A family finally has answers, although not pleasant ones, as to what happened to teenage girl who went missing more than four decades ago.
Police in St. Petersburg, Florida, finally closed a cold case 42 years after they responded to a call about a then 17-year-old girl who had been pushed out into traffic and was struck by a car. The girl died as a result of her injuries. The man involved the incident that occurred on June 9, 1973, was never prosecuted because the Florida State attorney could not prove his intent. At the time, the girl, a Jane Doe, was buried in an unmarked grave.
"Through the years the case remained open and the victim, unidentified," though St. Petersburg Police Department wrote on a Facebook post about the case that it knew she went by the name Janice Marie Bock.
Janice Marie Young was a Jane Doe in a cold case being handled by the St. Petersburg Police Department for 42 years. This week, she was finally identified and her brother was notified. (Image source: WPTV-TV
Fast forward more than 33 years to when investigator Brenda Stevenson began looking into the case again. Stevenson told the Tampa Bay Times it's law enforcement's "obligation to notify the family of the death of a loved one." So her search to find the family this woman was related to continued.
By 2010, Stevenson and the medical examiner exhumed the body of this Jane Doe and two others to obtain DNA samples with University of South Florida anthropology professor Erin Kimmerle to create a profile of what they looked like to help with a missing persons search.
On Oct. 8, 2014, the National Center for Missing and Exploited Children posted the reconstructed photo on Facebook on behalf of the police department asking, "Do you recognize this teenage girl who was in St. Petersburg, Florida, in 1973?" The post said she was going by the name Janice Marie Brock.
Three months later, the police department got a call.
It was from Timothy Young, a man living in North Carolina, who told Stevenson he was searching for his sister, Janice Marie Young, who ran away in 1973 as a teenager when they lived in Newport News, Virginia. According to the police, Young said he and his sister were adopted and Brock was their former last name, changed to Young by their adoptive parents.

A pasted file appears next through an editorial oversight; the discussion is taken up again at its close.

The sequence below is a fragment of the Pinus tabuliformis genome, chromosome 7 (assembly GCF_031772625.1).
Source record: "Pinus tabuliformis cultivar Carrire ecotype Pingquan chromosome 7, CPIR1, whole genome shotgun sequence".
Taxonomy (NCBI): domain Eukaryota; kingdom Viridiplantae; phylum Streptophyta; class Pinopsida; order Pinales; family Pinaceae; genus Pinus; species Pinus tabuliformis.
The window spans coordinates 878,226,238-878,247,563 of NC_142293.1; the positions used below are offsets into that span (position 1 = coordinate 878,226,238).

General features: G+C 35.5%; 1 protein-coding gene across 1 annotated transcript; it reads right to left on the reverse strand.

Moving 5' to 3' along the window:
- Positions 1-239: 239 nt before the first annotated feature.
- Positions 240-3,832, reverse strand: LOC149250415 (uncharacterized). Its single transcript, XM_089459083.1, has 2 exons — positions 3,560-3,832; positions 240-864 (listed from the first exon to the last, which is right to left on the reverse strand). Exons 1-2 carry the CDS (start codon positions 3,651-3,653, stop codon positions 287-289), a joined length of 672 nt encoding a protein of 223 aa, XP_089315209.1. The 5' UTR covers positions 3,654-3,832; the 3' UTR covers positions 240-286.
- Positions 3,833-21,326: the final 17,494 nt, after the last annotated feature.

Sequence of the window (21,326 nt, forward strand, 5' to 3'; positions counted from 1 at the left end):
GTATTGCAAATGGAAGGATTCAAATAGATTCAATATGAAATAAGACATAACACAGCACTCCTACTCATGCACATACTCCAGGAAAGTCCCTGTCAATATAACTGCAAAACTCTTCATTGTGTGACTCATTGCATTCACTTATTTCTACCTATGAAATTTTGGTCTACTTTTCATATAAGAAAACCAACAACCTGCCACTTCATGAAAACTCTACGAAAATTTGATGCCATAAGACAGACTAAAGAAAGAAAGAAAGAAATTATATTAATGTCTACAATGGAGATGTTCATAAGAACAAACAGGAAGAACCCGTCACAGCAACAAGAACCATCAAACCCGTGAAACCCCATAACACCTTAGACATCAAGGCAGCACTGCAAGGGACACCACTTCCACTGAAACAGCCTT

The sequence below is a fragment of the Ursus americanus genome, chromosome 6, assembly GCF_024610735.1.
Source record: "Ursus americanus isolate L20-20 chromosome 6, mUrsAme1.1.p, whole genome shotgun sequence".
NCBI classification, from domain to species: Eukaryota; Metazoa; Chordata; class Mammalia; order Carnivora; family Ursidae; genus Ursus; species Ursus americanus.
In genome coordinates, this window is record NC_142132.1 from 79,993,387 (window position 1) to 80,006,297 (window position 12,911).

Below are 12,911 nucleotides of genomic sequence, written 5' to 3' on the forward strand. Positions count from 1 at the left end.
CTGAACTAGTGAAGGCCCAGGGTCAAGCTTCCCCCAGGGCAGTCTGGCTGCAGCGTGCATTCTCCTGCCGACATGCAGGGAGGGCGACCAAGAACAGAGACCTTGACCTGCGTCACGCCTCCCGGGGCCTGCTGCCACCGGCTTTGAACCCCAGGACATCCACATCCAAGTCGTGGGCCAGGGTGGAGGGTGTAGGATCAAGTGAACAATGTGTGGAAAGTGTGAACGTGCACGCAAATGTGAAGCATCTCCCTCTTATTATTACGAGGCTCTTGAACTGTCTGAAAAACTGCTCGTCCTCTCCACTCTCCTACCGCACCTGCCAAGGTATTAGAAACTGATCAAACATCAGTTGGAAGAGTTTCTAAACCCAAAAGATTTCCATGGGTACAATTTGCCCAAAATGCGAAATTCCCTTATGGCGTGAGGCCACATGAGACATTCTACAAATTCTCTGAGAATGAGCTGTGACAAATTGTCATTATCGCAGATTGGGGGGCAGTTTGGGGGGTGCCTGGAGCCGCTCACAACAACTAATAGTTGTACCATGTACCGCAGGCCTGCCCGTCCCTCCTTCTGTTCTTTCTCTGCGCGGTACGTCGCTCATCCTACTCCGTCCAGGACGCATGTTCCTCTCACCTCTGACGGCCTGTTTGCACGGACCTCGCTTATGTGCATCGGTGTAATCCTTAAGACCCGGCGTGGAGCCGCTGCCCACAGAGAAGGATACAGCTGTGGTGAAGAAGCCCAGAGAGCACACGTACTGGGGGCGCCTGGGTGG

Young told WPTV-TV that his sister was abused at home, prompting her to run away when she was 15 years old. He provided a DNA sample and the department confirmed that he was in fact the woman's brother.
"I called Timothy Young from my personal cellphone to do the death notification," Stevenson said. "He was obviously very upset and started to cry, as anyone would, and I cried with him. It was a very emotional time. I am happy for his closure and at least now he has some answers."
Young told the Tampa Bay Times his sister will be cremated and placed in an urn in his home.
"She will finally be with me," he said.
While the end of this case might offer some semblance of closure for Young, it opened up an old wound for others. Lawrence Dorn, now 67 years old, was the man originally charged with the teenager's murder. Though those original charges were dropped, he told the Times he worried he would be charged again.
"I asked God for forgiveness," Dorn, a married man with three children who expressed his remorse, said.
The Times reported that police at the news conference announcing the closed case Thursday said no new charges would be brought.